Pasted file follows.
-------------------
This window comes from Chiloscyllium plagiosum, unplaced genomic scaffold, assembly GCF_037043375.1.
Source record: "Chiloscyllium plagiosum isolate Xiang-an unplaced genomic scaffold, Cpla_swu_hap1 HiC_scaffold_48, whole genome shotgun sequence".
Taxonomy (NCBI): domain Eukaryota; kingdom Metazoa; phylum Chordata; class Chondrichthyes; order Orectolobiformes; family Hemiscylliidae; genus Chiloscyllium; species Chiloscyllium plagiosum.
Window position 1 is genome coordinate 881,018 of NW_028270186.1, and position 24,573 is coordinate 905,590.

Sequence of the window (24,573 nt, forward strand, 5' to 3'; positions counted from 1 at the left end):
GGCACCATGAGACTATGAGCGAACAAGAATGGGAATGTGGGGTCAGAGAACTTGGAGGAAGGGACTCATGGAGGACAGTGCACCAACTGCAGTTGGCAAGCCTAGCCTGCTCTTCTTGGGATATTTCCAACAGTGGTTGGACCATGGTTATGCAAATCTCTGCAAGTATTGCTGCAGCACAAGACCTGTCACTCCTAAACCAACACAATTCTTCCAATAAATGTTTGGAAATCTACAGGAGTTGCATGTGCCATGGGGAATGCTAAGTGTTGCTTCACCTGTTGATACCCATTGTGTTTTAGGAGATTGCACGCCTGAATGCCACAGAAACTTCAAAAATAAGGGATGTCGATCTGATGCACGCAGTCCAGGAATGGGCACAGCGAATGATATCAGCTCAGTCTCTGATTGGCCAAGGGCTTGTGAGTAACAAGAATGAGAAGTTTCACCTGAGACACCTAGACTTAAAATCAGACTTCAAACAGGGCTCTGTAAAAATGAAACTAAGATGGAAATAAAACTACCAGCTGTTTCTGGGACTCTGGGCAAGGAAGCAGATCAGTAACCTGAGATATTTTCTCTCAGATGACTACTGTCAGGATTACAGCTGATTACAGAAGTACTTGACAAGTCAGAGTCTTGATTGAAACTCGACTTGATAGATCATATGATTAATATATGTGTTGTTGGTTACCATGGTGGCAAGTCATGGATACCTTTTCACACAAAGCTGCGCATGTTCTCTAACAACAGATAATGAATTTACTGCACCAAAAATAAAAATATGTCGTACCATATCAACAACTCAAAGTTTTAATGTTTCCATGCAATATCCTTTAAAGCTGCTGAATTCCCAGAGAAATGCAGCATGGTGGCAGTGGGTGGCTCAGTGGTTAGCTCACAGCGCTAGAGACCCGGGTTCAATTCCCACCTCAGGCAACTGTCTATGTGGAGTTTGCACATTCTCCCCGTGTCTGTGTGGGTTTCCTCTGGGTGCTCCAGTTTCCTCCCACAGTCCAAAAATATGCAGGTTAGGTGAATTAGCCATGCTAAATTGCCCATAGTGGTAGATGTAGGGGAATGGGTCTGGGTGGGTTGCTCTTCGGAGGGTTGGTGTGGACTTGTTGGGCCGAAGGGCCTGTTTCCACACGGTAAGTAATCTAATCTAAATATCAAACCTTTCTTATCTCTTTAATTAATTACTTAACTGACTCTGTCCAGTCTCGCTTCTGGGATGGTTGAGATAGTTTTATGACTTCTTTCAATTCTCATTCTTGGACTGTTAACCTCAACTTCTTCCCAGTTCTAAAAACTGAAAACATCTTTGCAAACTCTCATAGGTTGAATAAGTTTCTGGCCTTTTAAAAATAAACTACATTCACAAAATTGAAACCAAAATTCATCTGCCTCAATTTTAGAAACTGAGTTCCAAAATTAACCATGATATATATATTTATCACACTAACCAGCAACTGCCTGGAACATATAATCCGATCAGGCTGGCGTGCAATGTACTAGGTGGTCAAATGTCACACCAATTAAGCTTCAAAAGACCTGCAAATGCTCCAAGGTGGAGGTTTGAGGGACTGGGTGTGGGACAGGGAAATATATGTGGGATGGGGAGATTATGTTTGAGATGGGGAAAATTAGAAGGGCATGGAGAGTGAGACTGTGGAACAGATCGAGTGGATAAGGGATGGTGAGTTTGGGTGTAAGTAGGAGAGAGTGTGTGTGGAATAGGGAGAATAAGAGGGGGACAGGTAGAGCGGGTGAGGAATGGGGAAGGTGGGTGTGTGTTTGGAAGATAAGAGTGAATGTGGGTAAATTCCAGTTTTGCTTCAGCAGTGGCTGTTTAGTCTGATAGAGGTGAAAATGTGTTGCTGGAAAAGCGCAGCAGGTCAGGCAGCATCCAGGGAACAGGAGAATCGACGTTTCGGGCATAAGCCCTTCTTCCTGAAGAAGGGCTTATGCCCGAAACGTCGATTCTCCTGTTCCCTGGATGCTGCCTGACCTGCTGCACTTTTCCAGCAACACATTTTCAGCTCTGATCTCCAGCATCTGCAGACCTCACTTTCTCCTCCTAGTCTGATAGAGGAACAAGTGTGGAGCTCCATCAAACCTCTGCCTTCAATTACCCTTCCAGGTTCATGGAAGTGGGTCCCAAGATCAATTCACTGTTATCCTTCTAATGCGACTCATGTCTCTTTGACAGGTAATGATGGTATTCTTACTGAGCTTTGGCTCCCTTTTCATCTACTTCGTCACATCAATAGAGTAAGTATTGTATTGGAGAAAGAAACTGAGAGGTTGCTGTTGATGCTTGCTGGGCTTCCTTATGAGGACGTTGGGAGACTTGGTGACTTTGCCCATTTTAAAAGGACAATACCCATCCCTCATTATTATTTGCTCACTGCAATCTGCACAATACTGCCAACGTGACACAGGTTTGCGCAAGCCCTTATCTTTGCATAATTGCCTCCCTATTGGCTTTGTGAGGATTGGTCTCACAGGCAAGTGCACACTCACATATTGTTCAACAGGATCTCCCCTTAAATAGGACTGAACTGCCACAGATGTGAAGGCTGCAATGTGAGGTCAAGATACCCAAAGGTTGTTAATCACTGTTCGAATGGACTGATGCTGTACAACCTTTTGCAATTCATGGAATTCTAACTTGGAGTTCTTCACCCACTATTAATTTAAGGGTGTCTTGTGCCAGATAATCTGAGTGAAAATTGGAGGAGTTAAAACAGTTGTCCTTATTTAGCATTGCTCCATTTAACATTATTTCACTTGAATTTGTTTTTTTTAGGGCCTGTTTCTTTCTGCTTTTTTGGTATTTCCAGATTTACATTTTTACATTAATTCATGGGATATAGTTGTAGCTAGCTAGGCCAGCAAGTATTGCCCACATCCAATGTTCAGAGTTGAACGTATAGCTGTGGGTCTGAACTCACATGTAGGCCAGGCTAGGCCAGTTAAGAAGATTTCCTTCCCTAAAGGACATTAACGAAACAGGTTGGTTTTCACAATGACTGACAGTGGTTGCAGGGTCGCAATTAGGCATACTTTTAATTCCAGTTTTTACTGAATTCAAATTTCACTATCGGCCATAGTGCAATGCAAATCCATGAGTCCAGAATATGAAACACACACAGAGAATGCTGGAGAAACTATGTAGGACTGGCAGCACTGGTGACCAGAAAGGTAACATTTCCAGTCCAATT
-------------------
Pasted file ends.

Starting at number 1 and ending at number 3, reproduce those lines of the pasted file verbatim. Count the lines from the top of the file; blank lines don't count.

This window comes from Chiloscyllium plagiosum, unplaced genomic scaffold, assembly GCF_037043375.1.
Source record: "Chiloscyllium plagiosum isolate Xiang-an unplaced genomic scaffold, Cpla_swu_hap1 HiC_scaffold_48, whole genome shotgun sequence".
Taxonomy (NCBI): domain Eukaryota; kingdom Metazoa; phylum Chordata; class Chondrichthyes; order Orectolobiformes; family Hemiscylliidae; genus Chiloscyllium; species Chiloscyllium plagiosum.